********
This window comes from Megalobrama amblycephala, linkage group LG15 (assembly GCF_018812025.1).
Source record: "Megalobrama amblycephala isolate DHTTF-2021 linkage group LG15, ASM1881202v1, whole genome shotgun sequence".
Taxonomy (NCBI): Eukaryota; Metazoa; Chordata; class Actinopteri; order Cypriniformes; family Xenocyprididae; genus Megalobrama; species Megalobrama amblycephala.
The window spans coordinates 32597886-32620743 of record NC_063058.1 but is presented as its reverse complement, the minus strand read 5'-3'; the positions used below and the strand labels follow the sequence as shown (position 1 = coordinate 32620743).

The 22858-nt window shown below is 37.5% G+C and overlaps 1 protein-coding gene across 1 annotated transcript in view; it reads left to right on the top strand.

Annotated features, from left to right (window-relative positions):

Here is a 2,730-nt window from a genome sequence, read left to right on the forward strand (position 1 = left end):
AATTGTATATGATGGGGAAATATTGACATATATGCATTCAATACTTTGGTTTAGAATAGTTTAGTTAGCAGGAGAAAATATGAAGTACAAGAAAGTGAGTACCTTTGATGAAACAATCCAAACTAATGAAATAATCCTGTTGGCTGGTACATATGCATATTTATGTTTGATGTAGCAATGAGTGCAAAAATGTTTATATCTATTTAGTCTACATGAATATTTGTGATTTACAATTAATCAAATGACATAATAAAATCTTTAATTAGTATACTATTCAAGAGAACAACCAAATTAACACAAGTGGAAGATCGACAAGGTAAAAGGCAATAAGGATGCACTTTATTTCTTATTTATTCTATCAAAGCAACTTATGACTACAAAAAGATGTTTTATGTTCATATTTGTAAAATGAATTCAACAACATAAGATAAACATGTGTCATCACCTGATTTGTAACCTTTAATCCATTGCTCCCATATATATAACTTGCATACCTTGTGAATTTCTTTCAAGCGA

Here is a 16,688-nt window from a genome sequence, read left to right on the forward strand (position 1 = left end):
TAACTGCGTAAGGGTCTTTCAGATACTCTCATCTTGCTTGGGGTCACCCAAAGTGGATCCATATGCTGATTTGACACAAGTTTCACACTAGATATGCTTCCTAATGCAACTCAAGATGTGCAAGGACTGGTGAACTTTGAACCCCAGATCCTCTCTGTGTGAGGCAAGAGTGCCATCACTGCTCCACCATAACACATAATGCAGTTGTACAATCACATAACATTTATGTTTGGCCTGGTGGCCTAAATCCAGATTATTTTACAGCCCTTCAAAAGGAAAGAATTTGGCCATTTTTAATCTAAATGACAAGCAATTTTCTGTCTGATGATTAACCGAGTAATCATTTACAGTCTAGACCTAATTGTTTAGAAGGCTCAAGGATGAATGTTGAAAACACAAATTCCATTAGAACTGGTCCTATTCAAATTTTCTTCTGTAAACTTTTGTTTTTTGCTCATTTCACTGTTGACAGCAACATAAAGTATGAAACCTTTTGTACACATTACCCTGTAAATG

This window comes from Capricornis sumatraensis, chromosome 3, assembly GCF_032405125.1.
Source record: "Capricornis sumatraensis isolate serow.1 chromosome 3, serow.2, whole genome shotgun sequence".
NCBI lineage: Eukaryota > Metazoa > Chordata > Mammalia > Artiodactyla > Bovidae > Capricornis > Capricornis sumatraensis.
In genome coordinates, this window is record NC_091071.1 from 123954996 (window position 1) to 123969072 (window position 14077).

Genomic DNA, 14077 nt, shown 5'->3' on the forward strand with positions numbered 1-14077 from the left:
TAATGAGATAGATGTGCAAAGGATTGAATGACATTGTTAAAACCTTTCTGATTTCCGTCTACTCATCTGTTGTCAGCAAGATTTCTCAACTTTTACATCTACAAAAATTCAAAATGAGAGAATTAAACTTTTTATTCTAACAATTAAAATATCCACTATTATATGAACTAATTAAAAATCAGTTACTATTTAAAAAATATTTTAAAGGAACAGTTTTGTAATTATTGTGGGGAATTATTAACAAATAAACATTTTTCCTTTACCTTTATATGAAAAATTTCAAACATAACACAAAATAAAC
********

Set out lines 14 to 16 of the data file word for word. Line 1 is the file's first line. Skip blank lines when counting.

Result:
In genome coordinates, this window is record NC_091071.1 from 123954996 (window position 1) to 123969072 (window position 14077).

Genomic DNA, 14077 nt, shown 5'->3' on the forward strand with positions numbered 1-14077 from the left:
TAATGAGATAGATGTGCAAAGGATTGAATGACATTGTTAAAACCTTTCTGATTTCCGTCTACTCATCTGTTGTCAGCAAGATTTCTCAACTTTTACATCTACAAAAATTCAAAATGAGAGAATTAAACTTTTTATTCTAACAATTAAAATATCCACTATTATATGAACTAATTAAAAATCAGTTACTATTTAAAAAATATTTTAAAGGAACAGTTTTGTAATTATTGTGGGGAATTATTAACAAATAAACATTTTTCCTTTACCTTTATATGAAAAATTTCAAACATAACACAAAATAAAC